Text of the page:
Shawn Hueglin, PhD, RD, CSSD | United States Olympic Committee
As the mother of a 3½-year-old, I try to remind myself each day not to get drawn into the drama but to take a step back and a deep breath or two! This recommendation can be applied to nutrition information as well.
We are often overloaded with tweets, posts, streaming movies, alerts and banners – to the point where it’s hard not to drown in nutritional drama.
Furthermore, science is fluid and constantly evolving as we learn new information about our food supply, how the body responds to it and what each individual needs for optimal health and performance. I have spent years studying nutrition and physiology, and I still find myself lost in the information. I still can be easily convinced that product “XYZ” is the newest solution to anything!
If you’re struggling to navigate nutrition information or feel yourself jumping quickly into nutrition fads, here are 4 tips to help you take a step back and better evaluate the information that is bombarding you:
- Reread what you read. Sometimes we speed read or glance over an article or post and miss key details that are important to the big picture. This can lead to overestimating the impact of something. Go back and read something again to be sure you have understood it and can make an educated decision about what you have read. The second time, read more carefully and identify the author’s intent and possible agenda. Are they trying to educate, change your mind, sell something, or are they simply offering an opinion?
- Look beyond what is reported in the media. The media or an individual author often use one research study to highlight or support their argument. It’s important to be aware that, in most cases, you can find at least one article to support your premise. When doing your research, consider these questions:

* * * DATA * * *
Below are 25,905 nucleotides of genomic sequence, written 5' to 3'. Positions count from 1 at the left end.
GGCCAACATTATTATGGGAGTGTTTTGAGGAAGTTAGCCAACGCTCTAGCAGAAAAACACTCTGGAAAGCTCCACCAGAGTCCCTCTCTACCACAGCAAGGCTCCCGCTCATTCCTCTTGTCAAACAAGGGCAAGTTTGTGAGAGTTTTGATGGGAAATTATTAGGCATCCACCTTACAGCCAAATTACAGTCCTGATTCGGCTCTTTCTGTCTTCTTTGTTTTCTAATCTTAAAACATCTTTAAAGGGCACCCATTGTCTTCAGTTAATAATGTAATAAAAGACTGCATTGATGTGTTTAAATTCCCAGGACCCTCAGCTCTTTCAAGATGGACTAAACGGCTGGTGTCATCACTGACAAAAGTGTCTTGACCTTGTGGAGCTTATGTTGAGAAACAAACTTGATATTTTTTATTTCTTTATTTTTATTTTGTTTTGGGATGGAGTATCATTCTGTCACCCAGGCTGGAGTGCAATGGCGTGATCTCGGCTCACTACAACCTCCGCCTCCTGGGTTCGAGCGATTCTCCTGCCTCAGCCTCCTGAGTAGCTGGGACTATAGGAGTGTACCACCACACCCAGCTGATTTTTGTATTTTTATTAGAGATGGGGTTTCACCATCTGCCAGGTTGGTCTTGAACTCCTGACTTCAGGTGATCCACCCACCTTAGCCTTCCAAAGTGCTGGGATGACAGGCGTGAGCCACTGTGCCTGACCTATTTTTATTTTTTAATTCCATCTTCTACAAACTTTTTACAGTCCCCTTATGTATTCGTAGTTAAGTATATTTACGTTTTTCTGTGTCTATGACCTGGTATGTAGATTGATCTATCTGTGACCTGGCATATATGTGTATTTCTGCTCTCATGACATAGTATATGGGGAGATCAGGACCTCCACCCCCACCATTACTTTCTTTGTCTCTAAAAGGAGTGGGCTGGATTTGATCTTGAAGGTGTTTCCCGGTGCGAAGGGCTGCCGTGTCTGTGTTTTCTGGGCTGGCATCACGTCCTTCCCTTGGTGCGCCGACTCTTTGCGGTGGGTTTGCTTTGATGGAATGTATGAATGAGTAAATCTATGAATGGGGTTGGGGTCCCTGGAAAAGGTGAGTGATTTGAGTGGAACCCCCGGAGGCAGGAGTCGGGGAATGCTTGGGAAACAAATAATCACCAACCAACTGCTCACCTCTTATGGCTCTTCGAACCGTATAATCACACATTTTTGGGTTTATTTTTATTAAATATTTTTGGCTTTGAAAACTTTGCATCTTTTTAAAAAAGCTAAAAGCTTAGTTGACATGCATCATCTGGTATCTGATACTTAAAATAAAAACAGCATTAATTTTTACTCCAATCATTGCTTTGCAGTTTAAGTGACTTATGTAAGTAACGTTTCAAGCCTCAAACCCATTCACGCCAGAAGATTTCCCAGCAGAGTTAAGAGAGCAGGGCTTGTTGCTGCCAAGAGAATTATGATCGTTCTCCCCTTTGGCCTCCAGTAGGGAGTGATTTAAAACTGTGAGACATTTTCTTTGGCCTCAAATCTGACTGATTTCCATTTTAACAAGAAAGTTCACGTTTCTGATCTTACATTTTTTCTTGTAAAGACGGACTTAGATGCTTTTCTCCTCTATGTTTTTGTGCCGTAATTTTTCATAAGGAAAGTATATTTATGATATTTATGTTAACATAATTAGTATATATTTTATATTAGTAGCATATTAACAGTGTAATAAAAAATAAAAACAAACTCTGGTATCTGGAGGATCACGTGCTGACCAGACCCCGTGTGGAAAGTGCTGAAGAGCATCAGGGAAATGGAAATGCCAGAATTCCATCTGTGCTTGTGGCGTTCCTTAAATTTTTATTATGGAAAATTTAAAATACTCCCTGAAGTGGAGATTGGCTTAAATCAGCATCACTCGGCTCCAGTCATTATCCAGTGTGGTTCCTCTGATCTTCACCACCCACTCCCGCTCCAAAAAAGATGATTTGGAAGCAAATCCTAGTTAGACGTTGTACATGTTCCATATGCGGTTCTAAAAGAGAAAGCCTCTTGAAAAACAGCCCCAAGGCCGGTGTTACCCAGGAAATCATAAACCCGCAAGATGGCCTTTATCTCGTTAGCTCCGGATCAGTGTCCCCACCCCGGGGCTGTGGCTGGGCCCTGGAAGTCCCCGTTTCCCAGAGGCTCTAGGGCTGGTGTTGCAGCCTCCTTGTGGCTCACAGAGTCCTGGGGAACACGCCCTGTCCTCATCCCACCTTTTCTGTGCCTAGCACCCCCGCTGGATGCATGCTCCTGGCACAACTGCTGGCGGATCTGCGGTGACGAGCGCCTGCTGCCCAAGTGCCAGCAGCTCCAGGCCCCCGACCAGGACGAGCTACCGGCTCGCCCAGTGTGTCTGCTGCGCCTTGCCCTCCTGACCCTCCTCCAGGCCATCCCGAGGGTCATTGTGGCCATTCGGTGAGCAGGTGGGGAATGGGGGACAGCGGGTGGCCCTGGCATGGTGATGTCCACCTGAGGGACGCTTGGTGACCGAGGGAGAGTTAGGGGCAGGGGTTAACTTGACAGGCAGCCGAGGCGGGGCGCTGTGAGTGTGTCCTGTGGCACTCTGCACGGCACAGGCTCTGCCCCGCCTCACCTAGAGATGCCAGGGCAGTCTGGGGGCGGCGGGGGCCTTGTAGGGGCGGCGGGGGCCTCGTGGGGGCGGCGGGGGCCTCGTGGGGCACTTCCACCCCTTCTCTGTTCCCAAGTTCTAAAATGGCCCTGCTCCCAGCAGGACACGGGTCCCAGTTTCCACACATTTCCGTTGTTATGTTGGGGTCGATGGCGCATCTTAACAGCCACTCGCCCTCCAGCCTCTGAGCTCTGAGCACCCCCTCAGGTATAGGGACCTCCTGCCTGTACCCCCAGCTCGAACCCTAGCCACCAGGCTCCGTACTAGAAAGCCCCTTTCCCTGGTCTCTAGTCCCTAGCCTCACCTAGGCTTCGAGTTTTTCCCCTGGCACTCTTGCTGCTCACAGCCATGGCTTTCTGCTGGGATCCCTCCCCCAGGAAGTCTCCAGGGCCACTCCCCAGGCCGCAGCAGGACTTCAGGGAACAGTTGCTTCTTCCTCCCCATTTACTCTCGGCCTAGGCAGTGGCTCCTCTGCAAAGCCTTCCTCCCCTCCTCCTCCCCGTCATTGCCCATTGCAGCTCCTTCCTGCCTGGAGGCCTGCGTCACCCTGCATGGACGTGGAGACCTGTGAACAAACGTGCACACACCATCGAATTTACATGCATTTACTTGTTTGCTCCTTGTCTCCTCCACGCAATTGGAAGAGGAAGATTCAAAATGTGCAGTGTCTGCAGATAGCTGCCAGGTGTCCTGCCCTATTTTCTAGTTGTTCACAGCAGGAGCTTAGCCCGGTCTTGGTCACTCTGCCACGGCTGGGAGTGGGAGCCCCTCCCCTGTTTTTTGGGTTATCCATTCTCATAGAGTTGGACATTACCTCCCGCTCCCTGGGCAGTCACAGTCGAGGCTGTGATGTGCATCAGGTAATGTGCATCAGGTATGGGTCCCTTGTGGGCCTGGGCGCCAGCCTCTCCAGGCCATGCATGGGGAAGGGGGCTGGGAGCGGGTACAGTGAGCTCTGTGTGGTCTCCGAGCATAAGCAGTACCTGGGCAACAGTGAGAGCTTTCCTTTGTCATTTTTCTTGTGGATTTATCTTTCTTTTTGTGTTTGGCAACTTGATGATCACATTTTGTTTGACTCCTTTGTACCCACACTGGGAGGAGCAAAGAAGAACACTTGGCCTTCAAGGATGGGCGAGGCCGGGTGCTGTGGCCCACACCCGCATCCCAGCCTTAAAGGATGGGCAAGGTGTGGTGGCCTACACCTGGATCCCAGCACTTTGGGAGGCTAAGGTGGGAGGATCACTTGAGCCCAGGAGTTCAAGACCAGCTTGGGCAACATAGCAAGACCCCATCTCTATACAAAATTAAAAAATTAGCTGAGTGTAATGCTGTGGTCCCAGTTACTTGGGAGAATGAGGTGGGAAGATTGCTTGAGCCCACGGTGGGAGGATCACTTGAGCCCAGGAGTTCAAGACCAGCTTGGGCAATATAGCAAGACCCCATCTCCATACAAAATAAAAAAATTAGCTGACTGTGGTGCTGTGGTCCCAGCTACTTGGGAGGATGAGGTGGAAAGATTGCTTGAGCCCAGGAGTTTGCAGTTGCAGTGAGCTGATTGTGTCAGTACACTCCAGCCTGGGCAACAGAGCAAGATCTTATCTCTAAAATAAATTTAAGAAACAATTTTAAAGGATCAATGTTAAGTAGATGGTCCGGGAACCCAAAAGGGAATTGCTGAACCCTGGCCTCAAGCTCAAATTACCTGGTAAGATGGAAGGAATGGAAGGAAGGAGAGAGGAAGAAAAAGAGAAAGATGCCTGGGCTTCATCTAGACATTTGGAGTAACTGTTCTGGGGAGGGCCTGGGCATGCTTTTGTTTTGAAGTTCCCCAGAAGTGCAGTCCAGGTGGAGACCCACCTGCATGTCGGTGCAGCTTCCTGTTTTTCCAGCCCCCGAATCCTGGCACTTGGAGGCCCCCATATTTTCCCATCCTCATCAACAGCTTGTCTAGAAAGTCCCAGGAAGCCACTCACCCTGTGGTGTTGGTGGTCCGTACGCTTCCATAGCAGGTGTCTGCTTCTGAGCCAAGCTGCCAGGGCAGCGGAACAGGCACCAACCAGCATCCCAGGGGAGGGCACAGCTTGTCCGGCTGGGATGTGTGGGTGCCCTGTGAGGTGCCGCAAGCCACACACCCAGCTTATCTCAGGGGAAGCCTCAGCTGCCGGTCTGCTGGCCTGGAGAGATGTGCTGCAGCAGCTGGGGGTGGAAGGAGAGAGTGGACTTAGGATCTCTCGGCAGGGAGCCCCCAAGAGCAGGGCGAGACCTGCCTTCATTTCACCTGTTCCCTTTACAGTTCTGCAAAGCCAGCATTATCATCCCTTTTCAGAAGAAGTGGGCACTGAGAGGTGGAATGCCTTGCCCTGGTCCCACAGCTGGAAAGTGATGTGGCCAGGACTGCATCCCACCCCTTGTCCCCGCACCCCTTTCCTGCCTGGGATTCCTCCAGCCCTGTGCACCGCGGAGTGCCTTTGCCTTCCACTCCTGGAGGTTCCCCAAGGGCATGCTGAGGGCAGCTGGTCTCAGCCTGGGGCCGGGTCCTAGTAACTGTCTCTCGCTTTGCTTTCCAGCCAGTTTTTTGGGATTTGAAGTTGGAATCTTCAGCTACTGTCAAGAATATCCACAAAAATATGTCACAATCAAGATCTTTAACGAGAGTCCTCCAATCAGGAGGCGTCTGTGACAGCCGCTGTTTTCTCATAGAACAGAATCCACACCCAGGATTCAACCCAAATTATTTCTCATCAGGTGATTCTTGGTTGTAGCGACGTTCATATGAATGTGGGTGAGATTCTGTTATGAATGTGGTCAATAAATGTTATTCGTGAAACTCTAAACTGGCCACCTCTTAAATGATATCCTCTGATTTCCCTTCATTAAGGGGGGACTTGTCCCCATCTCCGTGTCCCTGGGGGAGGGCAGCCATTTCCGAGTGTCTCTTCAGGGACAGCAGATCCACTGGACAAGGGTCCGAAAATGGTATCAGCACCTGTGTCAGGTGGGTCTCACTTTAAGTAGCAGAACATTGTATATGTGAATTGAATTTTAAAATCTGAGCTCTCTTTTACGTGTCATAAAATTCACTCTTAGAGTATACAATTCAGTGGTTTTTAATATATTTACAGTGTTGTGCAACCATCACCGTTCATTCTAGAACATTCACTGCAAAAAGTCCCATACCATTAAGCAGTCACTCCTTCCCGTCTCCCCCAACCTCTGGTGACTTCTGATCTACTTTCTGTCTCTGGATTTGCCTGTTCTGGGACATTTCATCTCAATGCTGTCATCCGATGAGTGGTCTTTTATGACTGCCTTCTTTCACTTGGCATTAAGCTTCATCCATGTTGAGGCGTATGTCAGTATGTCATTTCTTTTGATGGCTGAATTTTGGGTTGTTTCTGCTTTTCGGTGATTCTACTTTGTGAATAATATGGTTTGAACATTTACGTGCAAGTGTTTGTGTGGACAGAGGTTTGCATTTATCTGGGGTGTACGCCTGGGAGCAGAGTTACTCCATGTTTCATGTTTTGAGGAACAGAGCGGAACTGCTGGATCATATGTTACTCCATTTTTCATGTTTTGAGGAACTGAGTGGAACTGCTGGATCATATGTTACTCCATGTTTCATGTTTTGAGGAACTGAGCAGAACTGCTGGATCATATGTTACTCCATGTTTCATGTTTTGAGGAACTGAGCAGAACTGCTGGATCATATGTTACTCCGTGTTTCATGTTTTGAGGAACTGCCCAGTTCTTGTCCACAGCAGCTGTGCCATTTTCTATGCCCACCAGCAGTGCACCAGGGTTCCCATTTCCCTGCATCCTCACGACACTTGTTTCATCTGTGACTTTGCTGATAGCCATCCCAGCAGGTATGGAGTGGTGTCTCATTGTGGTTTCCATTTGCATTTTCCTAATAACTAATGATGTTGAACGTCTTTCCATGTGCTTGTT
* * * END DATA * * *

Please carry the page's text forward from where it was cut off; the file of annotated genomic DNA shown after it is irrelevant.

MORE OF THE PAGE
- Has the study been replicated, or is this the only study to report these results?
- Was the study completed using an appropriate protocol and published by a reputable source?
- Check your intuition. Does what you have read or viewed make sense? Compare it to what you have previously learned. Is it at the far end of the spectrum from your current understanding or just a slight variation? Does it make you question your whole approach to eating, or does it just add information?
- Question the source. Keep in mind that there are many people who consider themselves nutrition experts. Some are, but some are not! Just because something is printed or reported in the news doesn’t mean it’s accurate. Doctors do not typically have a lot of training in nutrition; however, they are often the experts people rely on for advice. Registered dietitians (RD) are the only professionals required to focus their coursework in nutrition, complete an extensive dietetic internship and pass a board-certified exam. This is similar to the process nurses, physical therapists and physicians follow. If you have a question regarding nutrition, an RD should be the first source you consult.
Nutrition is ever changing, which is exciting but also frustrating. On one hand, we are hopeful that new research and knowledge will help us improve our habits and live longer. On the other hand, we feel like recommendations are always changing in a way that makes it hard to keep up and know what’s best. However, these nutrition recommendations have stood the test of time:
- Eat a variety of foods and nutrients.
- Fill your plate with lots of color from fruits and veggies.
- Choose foods rich in carbohydrates, fats and protein each day. (The ratios, amounts and types will vary for everyone!)
- Hydrate with water throughout the day.
Enjoy your meals and the people you share them with.
Shawn Hueglin is a Senior Sport Dietitian at the United States Olympic Committee who works regularly with players on the U.S. men’s and women’s national volleyball teams.